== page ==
When two hurricanes ravaged the US Virgin Islands in 2017, the island was devastated. Hurricane Irma hit the Caribbean with vengeance bringing heavy winds and rain. It left behind thousands of damaged buildings and homes in its path. Within two weeks of the natural disaster, Hurricane Maria came spiraling down. What Irma left, Maria destroyed. In all, hundreds were killed and thousands lost their homes and businesses from these devastating storms.
In the middle of all this chaos was the University of the Virgin Islands. UVI Provost Camille McKayle says, “Many were impacted in their homes. For some faculty, the devastation included their offices, as buildings on campus were severely damaged.” It was a university in disaster with devastated buildings and offices.
The infrastructure on campus was damaged without reliable electricity, internet, or computing resources. As a result, the university lost its enrollment of 300 students.
Yet despite all this, the faculty was determined to do what they could for students. “The Provost’s office wanted to provide as much support as possible to the faculty to continue their contact and reach to students,” says Dr. Ameeta Jadav, Center for Excellence in Teaching and Learning.
Video Technology Helps Continue Learning During Emergency
The university turned to Screencast-O-Matic to continue learning. “It allowed the recording of the lecture and presentation. Students could then access these asynchronously when they had access to power and computing resources,” says Dr. Jadav.
The use of video technology aided the school during a time of crisis. Professors were able to record their lectures on Screencast-O-Matic and share their videos with students across the devastated area. Institutional Effectiveness Director Danica Thomas reveals what the faculty liked best, “The fact that they could adjust the areas of their screens to capture. The recording area was completely customizable.”
Before disaster struck, several members of the UVI faculty used the Blackboard Learning Management System, video conferencing, and other technologies to create effective learning experiences with students. Technology was familiar to some but not used by all faculty members.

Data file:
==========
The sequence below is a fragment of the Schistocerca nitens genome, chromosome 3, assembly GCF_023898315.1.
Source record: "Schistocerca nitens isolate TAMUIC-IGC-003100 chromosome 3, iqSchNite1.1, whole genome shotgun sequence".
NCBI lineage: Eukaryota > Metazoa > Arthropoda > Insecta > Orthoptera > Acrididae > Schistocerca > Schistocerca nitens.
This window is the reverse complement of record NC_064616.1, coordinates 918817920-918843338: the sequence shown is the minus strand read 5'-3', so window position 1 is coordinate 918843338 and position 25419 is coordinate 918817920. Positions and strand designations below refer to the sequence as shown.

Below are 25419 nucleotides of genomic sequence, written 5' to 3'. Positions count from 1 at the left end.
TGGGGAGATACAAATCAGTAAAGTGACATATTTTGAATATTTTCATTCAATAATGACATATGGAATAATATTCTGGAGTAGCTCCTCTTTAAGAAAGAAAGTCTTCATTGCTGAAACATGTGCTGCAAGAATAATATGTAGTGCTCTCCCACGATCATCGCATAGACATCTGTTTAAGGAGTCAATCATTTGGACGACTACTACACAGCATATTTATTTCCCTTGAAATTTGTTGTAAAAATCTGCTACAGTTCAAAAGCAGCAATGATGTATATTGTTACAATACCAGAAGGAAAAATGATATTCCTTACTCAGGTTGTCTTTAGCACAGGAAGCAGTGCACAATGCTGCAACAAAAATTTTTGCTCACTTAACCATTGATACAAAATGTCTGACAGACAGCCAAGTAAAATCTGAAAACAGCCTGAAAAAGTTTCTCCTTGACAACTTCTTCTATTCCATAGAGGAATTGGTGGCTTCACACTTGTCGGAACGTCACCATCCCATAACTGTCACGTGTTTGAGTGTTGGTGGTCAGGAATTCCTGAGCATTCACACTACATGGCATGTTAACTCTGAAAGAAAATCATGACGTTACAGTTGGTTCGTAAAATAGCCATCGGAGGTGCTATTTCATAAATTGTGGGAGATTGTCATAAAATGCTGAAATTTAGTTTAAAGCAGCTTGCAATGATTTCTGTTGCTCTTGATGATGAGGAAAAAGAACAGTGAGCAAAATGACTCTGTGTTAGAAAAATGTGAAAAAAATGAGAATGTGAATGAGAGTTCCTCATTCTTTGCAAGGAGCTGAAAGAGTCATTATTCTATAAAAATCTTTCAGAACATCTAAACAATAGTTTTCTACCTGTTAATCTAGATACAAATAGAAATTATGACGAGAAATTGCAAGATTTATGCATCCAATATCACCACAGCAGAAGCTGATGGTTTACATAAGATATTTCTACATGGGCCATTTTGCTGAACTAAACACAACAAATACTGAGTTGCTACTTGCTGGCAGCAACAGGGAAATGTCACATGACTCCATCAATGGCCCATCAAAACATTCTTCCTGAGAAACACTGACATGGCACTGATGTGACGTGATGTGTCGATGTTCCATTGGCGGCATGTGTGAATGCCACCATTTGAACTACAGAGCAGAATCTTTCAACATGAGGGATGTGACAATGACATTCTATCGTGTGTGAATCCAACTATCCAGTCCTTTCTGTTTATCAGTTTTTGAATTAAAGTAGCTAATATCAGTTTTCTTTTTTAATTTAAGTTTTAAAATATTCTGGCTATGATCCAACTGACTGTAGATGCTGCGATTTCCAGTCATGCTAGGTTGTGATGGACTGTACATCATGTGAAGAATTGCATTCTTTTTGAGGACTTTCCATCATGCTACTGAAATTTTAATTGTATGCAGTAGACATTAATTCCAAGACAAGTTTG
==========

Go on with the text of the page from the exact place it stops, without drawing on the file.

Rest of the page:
What They Learned
The disasters taught faculty to seek out other solutions and as a result, the use of technology increased. “Faculty has been marvelous in finding ways to reach out to the students, working with them based on their circumstances, and managing access in spite of sporadic internet and electricity access, as well as challenges with infrastructure. It has also spurred an accelerated dialog on considered integration of technology for learning, instruction, and assessment,” says Dr. Jadav.
Prepare In Case Disaster Strikes
She advises schools and universities to prepare in case disaster strikes. “It would be good to provide faculty with the training and access to various technologies as a routine practice.” Dr. Jadav points out that integrating technologies takes time, infrastructure, and training.
The disaster struck hard but they were able to move on with help. “We are grateful to Screencast-O-Matic for their support in the aftermath of the disasters. The support meant that faculty had the option to provide access to learning resources for their students especially when they were unable to be physically present on campus, and in many cases, the islands.”